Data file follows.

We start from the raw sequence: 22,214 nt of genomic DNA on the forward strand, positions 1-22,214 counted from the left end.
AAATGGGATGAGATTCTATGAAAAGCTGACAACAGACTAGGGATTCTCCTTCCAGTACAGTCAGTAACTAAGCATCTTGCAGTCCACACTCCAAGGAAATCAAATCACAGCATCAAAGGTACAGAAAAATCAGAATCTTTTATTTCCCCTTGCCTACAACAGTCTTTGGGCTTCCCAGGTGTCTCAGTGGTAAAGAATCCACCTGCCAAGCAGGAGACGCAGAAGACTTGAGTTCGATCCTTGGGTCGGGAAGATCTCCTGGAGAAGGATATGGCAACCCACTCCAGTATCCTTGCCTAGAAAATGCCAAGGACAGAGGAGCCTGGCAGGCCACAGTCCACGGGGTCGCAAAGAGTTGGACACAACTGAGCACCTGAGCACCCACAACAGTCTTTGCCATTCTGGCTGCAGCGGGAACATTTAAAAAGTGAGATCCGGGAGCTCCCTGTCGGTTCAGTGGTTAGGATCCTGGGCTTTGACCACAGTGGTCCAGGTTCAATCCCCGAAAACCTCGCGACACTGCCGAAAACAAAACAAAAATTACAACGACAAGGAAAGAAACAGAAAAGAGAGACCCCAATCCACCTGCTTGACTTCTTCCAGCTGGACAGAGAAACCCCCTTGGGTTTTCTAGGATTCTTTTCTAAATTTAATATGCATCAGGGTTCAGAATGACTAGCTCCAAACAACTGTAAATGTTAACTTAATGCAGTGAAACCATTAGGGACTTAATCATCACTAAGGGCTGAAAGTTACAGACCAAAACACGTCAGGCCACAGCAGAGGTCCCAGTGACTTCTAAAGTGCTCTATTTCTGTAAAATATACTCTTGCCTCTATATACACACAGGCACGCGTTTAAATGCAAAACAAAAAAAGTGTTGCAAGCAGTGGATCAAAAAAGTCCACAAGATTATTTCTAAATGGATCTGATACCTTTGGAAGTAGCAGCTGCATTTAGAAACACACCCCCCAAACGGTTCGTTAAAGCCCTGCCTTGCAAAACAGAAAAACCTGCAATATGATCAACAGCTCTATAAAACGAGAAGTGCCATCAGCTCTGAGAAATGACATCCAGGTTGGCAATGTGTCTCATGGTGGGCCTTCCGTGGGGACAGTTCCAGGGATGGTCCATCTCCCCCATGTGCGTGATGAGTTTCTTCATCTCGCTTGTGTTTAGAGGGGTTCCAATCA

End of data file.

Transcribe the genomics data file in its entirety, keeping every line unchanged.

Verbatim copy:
We start from the raw sequence: 22,214 nt of genomic DNA on the forward strand, positions 1-22,214 counted from the left end.
AAATGGGATGAGATTCTATGAAAAGCTGACAACAGACTAGGGATTCTCCTTCCAGTACAGTCAGTAACTAAGCATCTTGCAGTCCACACTCCAAGGAAATCAAATCACAGCATCAAAGGTACAGAAAAATCAGAATCTTTTATTTCCCCTTGCCTACAACAGTCTTTGGGCTTCCCAGGTGTCTCAGTGGTAAAGAATCCACCTGCCAAGCAGGAGACGCAGAAGACTTGAGTTCGATCCTTGGGTCGGGAAGATCTCCTGGAGAAGGATATGGCAACCCACTCCAGTATCCTTGCCTAGAAAATGCCAAGGACAGAGGAGCCTGGCAGGCCACAGTCCACGGGGTCGCAAAGAGTTGGACACAACTGAGCACCTGAGCACCCACAACAGTCTTTGCCATTCTGGCTGCAGCGGGAACATTTAAAAAGTGAGATCCGGGAGCTCCCTGTCGGTTCAGTGGTTAGGATCCTGGGCTTTGACCACAGTGGTCCAGGTTCAATCCCCGAAAACCTCGCGACACTGCCGAAAACAAAACAAAAATTACAACGACAAGGAAAGAAACAGAAAAGAGAGACCCCAATCCACCTGCTTGACTTCTTCCAGCTGGACAGAGAAACCCCCTTGGGTTTTCTAGGATTCTTTTCTAAATTTAATATGCATCAGGGTTCAGAATGACTAGCTCCAAACAACTGTAAATGTTAACTTAATGCAGTGAAACCATTAGGGACTTAATCATCACTAAGGGCTGAAAGTTACAGACCAAAACACGTCAGGCCACAGCAGAGGTCCCAGTGACTTCTAAAGTGCTCTATTTCTGTAAAATATACTCTTGCCTCTATATACACACAGGCACGCGTTTAAATGCAAAACAAAAAAAGTGTTGCAAGCAGTGGATCAAAAAAGTCCACAAGATTATTTCTAAATGGATCTGATACCTTTGGAAGTAGCAGCTGCATTTAGAAACACACCCCCCAAACGGTTCGTTAAAGCCCTGCCTTGCAAAACAGAAAAACCTGCAATATGATCAACAGCTCTATAAAACGAGAAGTGCCATCAGCTCTGAGAAATGACATCCAGGTTGGCAATGTGTCTCATGGTGGGCCTTCCGTGGGGACAGTTCCAGGGATGGTCCATCTCCCCCATGTGCGTGATGAGTTTCTTCATCTCGCTTGTGTTTAGAGGGGTTCCAATCA